“After invaders destroyed her village, murdered her family, and took her prisoner, shield-maiden Ragna is hungry for revenge. A trained warrior, she is ready to fight for her home, but with only a mermaid and a crew of disloyal mercenaries to aid her, Ragna knows she needs new allies. Guided by the magical maps on her skin, battling storms and mutiny, Ragna sets sail across the Northern Sea. She petitions the Jarl in Skjordal for aid, but despite Ragna's rank and fighting ability, the Jarl sees only a young girl, too inexperienced to lead, unworthy of help. To prove herself to the Jarl and win her crew's respect, Ragna undertakes a dangerous expedition. But when forced to decide between her own freedom and the fate of her crew, what will she sacrifice to save what’s left of her home?”
A similar blend of history and fantasy is found in K. Aten’s The Saggitarius, the third book in her Arrows of Artemis series which blends mythic Amazons with classical history. Here’s the blurb:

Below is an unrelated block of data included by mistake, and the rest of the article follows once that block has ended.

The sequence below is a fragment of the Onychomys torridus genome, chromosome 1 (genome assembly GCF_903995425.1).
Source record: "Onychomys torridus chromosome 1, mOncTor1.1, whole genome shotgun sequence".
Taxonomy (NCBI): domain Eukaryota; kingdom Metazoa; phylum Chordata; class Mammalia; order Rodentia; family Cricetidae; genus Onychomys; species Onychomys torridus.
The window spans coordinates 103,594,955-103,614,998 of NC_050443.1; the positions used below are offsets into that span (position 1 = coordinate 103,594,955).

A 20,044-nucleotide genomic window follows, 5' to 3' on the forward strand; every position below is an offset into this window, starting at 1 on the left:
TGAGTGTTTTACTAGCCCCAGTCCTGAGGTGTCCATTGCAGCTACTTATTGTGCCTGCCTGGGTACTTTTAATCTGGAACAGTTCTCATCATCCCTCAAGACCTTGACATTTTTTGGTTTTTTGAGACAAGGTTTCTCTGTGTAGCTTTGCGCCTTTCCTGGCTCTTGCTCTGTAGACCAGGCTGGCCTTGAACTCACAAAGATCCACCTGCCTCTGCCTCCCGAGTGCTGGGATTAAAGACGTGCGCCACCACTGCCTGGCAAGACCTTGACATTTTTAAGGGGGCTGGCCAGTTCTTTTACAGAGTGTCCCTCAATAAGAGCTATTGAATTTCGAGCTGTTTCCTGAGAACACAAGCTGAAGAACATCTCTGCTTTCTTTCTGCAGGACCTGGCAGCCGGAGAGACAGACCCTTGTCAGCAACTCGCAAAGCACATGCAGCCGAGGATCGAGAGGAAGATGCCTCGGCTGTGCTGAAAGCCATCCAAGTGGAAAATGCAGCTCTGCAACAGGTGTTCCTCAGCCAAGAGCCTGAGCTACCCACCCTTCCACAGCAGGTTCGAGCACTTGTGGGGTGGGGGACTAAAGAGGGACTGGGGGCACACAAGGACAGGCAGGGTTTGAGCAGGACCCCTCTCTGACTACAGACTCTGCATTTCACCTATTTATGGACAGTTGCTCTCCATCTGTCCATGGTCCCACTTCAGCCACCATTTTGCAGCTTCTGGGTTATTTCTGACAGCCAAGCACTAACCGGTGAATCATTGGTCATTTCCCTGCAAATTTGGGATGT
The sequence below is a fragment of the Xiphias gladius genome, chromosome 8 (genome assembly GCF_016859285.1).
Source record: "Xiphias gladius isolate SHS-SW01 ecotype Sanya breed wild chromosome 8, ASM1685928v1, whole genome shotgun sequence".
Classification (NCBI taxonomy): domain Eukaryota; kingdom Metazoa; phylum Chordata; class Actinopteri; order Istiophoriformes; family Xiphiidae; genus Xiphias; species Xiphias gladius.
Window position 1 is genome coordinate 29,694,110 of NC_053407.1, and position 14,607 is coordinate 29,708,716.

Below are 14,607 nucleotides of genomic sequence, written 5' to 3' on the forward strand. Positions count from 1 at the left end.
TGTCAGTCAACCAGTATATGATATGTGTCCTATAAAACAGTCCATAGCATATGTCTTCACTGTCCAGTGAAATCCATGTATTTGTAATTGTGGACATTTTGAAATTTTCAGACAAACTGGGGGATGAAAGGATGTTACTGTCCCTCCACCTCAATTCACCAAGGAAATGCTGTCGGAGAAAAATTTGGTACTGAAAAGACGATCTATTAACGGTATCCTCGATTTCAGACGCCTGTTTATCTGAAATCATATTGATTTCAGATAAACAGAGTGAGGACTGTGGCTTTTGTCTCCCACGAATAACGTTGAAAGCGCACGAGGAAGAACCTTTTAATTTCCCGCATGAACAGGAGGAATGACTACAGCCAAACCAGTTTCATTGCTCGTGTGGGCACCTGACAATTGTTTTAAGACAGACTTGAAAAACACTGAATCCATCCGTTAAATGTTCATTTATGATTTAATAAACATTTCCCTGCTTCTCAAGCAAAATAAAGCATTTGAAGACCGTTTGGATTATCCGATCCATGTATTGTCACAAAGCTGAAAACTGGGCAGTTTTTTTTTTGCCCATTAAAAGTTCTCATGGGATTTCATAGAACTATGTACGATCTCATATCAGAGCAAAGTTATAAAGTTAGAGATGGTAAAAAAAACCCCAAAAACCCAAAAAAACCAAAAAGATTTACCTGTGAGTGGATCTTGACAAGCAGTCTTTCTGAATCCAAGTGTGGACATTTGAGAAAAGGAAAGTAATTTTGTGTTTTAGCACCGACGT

“What is life if not the sum of all things that occur before we die? Kyri has known her share of loss in the two decades that she has been alive. She never expected to find herself a slave in Roman lands, nor did she think she had the heart to become a gladiatrix. Soul shattered, she must fight to see her way back home again. Will she win her freedom and return to all that she has known, or will she become another kind of slave to the killer that has taken over her mind? The only thing that is certain through it all is her love and devotion to Queen Orianna. Then again, certainty can only be found in those that control their own destiny.”
And not at all by coincidence, Kelly Aten will also be our author guest this month, so look forward to hearing all about the Arrows of Artemis series and how it came to be written.